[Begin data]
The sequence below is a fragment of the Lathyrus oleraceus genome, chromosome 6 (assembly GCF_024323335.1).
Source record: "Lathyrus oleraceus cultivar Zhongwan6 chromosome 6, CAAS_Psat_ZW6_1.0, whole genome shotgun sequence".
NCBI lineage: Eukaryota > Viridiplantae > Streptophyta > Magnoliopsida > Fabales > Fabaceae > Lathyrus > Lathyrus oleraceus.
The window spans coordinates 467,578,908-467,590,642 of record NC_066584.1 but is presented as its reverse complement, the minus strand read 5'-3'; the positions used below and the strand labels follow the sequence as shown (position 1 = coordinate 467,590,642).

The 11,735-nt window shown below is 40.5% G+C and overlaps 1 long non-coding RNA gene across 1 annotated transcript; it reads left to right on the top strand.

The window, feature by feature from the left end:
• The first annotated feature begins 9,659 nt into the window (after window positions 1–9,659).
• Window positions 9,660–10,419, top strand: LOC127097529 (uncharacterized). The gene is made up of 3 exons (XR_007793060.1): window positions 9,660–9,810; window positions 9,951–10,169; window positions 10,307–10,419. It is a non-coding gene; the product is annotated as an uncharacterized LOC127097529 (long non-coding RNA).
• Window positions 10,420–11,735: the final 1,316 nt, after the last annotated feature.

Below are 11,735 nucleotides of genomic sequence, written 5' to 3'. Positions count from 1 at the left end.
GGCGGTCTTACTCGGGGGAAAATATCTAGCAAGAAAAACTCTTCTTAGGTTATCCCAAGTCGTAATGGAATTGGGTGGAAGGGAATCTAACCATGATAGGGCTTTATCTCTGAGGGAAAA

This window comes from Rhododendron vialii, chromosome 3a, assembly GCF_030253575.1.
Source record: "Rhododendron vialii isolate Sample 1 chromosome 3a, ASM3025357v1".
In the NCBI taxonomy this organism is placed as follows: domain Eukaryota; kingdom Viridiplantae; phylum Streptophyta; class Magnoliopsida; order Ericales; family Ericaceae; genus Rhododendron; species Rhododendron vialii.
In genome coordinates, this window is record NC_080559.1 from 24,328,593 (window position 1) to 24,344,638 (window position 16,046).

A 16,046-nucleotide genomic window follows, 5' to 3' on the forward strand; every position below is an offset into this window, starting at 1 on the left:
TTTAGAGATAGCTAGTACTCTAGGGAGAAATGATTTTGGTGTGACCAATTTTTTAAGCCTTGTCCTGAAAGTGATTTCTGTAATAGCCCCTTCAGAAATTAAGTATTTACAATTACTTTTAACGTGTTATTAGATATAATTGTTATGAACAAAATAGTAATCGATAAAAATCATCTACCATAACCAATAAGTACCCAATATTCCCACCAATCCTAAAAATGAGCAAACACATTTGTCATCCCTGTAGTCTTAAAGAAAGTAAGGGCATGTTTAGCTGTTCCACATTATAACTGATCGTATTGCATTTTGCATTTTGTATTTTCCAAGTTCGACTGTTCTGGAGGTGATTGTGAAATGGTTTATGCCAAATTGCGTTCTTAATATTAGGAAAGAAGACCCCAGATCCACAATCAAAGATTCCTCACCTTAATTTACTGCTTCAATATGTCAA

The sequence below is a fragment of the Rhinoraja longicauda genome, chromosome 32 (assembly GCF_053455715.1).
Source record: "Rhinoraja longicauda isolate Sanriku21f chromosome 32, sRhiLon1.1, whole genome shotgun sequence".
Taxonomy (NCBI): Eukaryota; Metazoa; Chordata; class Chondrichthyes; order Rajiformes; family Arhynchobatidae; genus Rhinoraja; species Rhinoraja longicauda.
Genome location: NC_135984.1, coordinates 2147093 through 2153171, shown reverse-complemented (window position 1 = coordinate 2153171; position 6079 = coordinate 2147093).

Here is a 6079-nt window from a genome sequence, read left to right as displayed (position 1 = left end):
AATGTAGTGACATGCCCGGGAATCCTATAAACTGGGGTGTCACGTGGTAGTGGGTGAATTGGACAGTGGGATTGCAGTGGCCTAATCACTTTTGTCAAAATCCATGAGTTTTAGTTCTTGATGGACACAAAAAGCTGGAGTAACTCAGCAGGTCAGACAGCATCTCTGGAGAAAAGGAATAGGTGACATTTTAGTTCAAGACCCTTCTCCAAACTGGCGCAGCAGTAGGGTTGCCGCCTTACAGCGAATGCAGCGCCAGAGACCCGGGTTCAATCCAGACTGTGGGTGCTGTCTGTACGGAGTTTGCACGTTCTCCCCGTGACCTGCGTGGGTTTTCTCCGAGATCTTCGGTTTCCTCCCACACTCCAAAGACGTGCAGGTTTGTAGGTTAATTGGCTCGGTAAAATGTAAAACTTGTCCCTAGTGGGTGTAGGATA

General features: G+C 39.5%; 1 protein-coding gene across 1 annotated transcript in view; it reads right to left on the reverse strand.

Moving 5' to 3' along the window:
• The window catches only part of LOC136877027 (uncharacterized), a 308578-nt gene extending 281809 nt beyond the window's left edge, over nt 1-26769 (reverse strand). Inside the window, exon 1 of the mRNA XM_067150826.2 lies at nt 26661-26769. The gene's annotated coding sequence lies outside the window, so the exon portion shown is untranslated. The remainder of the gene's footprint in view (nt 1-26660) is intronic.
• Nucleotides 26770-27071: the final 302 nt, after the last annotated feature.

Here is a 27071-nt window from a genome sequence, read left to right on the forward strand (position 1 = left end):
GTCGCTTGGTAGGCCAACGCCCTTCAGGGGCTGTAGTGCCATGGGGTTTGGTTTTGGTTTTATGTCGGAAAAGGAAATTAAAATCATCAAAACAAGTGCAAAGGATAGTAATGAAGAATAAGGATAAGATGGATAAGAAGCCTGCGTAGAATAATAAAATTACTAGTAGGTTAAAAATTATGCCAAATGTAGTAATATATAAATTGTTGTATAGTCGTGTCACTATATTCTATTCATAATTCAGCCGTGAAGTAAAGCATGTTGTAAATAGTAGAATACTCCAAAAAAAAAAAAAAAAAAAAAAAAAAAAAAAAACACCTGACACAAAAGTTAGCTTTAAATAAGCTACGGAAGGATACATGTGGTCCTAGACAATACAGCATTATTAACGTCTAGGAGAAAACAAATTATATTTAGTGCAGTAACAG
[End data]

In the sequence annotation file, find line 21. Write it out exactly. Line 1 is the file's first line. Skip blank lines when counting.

Genome location: NC_135984.1, coordinates 2147093 through 2153171, shown reverse-complemented (window position 1 = coordinate 2153171; position 6079 = coordinate 2147093).